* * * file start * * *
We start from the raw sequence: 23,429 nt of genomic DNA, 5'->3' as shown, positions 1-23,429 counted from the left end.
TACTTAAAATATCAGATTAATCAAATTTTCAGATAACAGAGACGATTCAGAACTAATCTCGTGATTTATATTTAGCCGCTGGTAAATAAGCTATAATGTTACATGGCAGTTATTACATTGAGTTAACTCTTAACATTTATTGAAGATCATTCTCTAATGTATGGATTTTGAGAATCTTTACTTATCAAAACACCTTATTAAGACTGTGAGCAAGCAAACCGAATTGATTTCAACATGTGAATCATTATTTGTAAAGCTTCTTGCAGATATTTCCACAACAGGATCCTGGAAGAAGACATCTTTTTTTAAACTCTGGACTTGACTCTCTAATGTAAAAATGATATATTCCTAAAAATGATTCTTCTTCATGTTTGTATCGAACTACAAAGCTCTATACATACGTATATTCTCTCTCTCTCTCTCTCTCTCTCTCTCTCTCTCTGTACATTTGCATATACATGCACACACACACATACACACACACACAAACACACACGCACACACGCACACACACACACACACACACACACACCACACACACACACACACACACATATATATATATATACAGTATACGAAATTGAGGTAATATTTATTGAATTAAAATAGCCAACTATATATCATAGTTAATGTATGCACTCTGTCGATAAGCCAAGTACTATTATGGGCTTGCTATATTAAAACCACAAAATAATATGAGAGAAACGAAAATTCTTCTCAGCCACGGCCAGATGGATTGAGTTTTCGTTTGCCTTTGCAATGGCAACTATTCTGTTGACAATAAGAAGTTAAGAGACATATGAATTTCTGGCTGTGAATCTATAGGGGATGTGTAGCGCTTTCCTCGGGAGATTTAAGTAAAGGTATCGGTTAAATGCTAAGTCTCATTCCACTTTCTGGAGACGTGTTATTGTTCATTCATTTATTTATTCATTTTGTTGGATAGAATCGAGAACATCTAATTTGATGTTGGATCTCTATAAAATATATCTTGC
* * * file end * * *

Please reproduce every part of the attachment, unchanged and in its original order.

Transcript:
We start from the raw sequence: 23,429 nt of genomic DNA, 5'->3' as shown, positions 1-23,429 counted from the left end.
TACTTAAAATATCAGATTAATCAAATTTTCAGATAACAGAGACGATTCAGAACTAATCTCGTGATTTATATTTAGCCGCTGGTAAATAAGCTATAATGTTACATGGCAGTTATTACATTGAGTTAACTCTTAACATTTATTGAAGATCATTCTCTAATGTATGGATTTTGAGAATCTTTACTTATCAAAACACCTTATTAAGACTGTGAGCAAGCAAACCGAATTGATTTCAACATGTGAATCATTATTTGTAAAGCTTCTTGCAGATATTTCCACAACAGGATCCTGGAAGAAGACATCTTTTTTTAAACTCTGGACTTGACTCTCTAATGTAAAAATGATATATTCCTAAAAATGATTCTTCTTCATGTTTGTATCGAACTACAAAGCTCTATACATACGTATATTCTCTCTCTCTCTCTCTCTCTCTCTCTCTCTCTCTGTACATTTGCATATACATGCACACACACACATACACACACACACAAACACACACGCACACACGCACACACACACACACACACACACACACCACACACACACACACACACACATATATATATATATACAGTATACGAAATTGAGGTAATATTTATTGAATTAAAATAGCCAACTATATATCATAGTTAATGTATGCACTCTGTCGATAAGCCAAGTACTATTATGGGCTTGCTATATTAAAACCACAAAATAATATGAGAGAAACGAAAATTCTTCTCAGCCACGGCCAGATGGATTGAGTTTTCGTTTGCCTTTGCAATGGCAACTATTCTGTTGACAATAAGAAGTTAAGAGACATATGAATTTCTGGCTGTGAATCTATAGGGGATGTGTAGCGCTTTCCTCGGGAGATTTAAGTAAAGGTATCGGTTAAATGCTAAGTCTCATTCCACTTTCTGGAGACGTGTTATTGTTCATTCATTTATTTATTCATTTTGTTGGATAGAATCGAGAACATCTAATTTGATGTTGGATCTCTATAAAATATATCTTGC